Patients being treated with Symbyax should be screened for bipolar disorder and monitored for mania/hypomania.
As with all antipsychotic treatment, prescribing should be consistent with the need to minimize Tardive Dyskinesia (TD). The risk of developing TD and the likelihood that it will become irreversible are believed to increase as the duration of treatment and the total cumulative dose of antipsychotic increase. The syndrome may remit, partially or completely, if antipsychotic treatment is withdrawn.
Symbyax may induce orthostatic hypotension associated with dizziness, tachycardia, bradycardia, and in some patients, syncope, especially during the initial dose-titration period. Particular caution should be used in patients with known cardiovascular disease, cerebrovascular diseases, or those predisposed to hypotension.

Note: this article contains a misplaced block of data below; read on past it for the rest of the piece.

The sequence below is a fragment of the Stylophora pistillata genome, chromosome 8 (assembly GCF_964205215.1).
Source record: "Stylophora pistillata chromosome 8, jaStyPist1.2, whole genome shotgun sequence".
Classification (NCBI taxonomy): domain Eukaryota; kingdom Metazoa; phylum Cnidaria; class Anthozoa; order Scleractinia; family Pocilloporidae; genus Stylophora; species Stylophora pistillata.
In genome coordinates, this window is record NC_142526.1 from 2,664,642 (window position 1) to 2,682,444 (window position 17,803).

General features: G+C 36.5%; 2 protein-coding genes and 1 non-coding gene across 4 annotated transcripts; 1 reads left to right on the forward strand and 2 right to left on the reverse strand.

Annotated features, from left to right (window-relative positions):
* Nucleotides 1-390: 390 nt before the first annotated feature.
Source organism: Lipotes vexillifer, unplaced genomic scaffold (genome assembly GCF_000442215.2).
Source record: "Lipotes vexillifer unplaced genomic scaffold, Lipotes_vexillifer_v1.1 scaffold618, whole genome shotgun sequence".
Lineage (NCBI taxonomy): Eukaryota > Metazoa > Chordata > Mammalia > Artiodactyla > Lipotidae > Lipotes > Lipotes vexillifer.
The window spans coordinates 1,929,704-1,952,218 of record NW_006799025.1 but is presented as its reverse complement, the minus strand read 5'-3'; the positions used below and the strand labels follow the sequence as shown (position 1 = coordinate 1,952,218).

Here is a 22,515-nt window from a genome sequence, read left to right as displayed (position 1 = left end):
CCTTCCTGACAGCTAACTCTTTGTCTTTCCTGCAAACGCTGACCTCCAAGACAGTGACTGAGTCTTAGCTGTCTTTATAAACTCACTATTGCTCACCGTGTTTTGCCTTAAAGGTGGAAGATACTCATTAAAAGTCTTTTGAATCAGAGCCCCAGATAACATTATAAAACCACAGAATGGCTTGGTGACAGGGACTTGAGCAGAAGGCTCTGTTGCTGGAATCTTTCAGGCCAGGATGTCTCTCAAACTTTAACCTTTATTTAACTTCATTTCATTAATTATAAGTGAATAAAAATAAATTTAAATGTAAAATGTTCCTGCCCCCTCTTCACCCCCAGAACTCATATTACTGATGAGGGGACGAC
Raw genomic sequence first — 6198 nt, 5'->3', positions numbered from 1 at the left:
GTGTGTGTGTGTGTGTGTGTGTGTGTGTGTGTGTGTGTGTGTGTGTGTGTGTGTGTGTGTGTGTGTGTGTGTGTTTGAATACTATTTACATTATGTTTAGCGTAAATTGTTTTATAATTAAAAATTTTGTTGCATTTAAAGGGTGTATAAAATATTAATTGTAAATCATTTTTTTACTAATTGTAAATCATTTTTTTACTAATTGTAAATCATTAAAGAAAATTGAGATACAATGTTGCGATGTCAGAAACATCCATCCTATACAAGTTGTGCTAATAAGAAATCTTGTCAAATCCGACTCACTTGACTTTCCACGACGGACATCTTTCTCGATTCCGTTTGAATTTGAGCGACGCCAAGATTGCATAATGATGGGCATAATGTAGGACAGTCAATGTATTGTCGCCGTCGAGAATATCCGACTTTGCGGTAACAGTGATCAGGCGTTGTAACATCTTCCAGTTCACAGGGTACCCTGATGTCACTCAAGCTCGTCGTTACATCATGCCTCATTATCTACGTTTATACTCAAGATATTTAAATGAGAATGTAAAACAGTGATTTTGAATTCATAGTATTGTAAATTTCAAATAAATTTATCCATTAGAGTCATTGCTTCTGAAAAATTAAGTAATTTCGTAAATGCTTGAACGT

Symbyax should be used cautiously in patients with a history of seizures or with conditions that lower the seizure threshold.
Patients should be cautioned regarding the risk of bleeding associated with the concomitant use of Symbyax with non-steroidal anti-inflammatory drugs (NSAIDs), aspirin, warfarin or other drugs that affect coagulation.
As with other antidepressants, Symbyax has been associated with cases of clinically significant hyponatremia that appeared to be reversible when Symbyax was discontinued.
As with any CNS-active drug, Symbyax has the potential to impair judgment, thinking or motor skills.
As with other drugs that antagonize dopamine receptors, Symbyax elevates prolactin levels, and a modest elevation persists during administration.
Because of the long elimination half-lives of fluoxetine and its major metabolite, changes in dose will not be fully reflected in plasma for several weeks.
Other potentially serious adverse events includ
|SOURCE Eli Lilly and Company|
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